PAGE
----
By the time Jackson takes over lead vocals on “To Be Myself Completely,” name-checking influences is already beside the point. Sure, there are pleasant hints of the Smiths, and some solid Stonesy riffing here and there, and it’s obvious that this once shambles of a band are intoxicated by their growing mastery of pop in all its various permutations. But everything is so infectious that it seems rude to pick apart each tune in search of its source. Besides, The Life Pursuit is every bit as much pure Belle and Sebastian as If You’re Feeling Sinister or The Boy With the Arab Strap (Matador, 1998). Murdoch’s story songs remain the centerpiece, populated with the usual assortment of odd characters like the graveyard-loving “Sukie” and peppered with tantalizing bits of self-revelation. “I’m the singer, I’m the singer in the band/You’re the loser, I won’t dismiss you out of hand/Cos you’ve got a beautiful face/It will take you places” is the opening verse of “Dress Up in You.” Yet the rest of the band all have roles to play: Martin’s vocals and Cooke’s trumpet become key in the same song.
Belle and Sebastian may have begun as a fairy tale imagined by Murdoch and written as prescient, magical-realist short story in the liner notes to their 1996 debut, Tigermilk. Belle became Isobel Campbell, the cellist/singer who left in 2002, by which time Murdoch’s first foil, Stuart David, had already gone off to do his own thing with Looper. It would have been pure folly to try to replace either. Instead, Murdoch moved on. And the myth of the band who would realize the vision the fictional Sebastian had for his songs became a reality. Murdoch and his cohort may be lost to the indie underground who embraced them so warmly a decade ago. But on The Life Pursuit they sound like a band who’ve found themselves. And that’s been the point all along.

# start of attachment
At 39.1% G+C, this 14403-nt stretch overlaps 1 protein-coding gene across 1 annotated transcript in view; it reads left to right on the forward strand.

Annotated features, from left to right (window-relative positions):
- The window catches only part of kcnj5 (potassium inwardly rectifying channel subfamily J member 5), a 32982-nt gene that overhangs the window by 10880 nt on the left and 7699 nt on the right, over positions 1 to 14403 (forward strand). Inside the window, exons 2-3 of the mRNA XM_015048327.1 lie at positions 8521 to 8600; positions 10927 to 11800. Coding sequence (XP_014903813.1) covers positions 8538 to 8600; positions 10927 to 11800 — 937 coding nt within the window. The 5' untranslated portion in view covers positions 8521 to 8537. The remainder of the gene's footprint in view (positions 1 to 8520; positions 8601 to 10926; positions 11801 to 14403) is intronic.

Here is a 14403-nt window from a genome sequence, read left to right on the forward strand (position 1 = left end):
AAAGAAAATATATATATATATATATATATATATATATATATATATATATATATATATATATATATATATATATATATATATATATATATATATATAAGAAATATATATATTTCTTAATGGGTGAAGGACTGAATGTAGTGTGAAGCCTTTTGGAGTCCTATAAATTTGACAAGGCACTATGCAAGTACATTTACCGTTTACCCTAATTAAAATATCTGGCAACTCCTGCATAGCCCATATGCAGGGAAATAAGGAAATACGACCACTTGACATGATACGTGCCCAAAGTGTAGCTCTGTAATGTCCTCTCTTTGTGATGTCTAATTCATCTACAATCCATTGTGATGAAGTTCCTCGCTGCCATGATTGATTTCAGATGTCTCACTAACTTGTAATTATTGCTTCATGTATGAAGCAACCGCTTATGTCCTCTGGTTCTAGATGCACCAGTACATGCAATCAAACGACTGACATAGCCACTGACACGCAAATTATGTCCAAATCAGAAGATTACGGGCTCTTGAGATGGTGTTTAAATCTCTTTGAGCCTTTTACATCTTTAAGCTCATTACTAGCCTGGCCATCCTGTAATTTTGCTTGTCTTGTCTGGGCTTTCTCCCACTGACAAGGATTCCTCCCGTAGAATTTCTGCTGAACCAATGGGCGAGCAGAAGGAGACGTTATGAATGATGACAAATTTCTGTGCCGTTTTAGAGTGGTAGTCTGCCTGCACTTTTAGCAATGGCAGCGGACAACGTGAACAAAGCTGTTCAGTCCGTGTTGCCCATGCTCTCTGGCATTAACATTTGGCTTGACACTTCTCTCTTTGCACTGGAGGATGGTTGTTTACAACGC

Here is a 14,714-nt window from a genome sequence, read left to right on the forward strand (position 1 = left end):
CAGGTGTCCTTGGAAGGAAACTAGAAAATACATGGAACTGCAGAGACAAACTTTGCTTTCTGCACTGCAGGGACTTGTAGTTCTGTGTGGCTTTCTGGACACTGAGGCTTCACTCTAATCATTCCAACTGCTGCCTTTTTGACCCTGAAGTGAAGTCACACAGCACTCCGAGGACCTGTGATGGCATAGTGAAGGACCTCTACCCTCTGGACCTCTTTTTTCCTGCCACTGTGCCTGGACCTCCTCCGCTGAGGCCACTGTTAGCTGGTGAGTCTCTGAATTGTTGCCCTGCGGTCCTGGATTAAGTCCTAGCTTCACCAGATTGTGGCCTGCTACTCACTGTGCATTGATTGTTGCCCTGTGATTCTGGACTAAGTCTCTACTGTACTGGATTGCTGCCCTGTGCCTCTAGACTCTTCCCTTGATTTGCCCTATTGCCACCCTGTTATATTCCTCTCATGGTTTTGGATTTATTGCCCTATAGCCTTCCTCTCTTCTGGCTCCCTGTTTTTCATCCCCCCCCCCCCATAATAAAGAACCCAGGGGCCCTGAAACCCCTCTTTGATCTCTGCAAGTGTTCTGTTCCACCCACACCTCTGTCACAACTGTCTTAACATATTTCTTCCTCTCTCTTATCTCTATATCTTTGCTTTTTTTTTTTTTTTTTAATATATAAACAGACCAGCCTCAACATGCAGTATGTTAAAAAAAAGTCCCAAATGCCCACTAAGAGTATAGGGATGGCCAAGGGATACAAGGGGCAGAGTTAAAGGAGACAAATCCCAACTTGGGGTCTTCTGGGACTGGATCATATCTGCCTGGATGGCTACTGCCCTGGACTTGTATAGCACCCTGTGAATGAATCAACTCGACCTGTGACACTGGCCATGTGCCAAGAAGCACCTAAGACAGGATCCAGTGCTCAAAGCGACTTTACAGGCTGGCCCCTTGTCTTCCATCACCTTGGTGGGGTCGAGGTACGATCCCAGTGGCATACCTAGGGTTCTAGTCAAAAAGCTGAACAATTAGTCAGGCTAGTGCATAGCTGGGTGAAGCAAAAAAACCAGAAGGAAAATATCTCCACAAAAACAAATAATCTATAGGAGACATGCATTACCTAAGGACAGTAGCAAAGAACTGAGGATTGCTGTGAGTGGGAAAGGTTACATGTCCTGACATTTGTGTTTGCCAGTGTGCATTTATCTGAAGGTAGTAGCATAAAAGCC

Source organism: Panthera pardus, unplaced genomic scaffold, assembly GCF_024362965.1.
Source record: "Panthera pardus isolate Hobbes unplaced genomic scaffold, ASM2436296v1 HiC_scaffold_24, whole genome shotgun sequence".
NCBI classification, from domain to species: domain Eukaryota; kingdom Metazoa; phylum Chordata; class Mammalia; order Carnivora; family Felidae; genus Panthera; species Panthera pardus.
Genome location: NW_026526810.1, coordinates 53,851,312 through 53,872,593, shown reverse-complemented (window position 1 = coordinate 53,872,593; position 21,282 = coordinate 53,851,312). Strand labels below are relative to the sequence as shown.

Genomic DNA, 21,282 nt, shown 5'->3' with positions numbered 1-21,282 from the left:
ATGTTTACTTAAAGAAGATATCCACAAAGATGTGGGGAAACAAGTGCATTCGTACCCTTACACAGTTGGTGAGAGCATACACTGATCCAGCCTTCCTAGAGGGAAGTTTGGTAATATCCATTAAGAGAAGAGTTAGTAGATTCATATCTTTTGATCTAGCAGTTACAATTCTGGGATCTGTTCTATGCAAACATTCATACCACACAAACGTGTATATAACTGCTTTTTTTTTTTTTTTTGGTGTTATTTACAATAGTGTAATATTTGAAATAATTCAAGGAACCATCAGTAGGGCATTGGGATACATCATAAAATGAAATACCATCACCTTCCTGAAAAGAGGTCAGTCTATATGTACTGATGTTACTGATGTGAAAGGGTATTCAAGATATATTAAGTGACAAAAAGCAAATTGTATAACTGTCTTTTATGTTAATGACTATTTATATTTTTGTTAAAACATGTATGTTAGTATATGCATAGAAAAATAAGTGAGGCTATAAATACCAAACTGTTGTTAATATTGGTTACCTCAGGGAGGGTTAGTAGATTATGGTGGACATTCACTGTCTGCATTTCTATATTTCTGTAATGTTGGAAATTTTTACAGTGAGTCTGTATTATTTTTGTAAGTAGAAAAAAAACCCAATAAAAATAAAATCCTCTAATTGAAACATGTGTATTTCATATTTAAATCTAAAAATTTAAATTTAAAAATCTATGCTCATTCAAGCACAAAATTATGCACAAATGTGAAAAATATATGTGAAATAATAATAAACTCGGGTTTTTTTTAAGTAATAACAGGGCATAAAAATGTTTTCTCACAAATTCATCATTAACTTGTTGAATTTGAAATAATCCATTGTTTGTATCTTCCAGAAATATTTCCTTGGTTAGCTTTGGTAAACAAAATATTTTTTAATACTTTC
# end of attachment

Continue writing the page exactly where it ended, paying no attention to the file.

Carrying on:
Belle and Sebastian | Avalon, 15 Lansdowne St, Boston | Feb 27 + 28 | 617.931.2000
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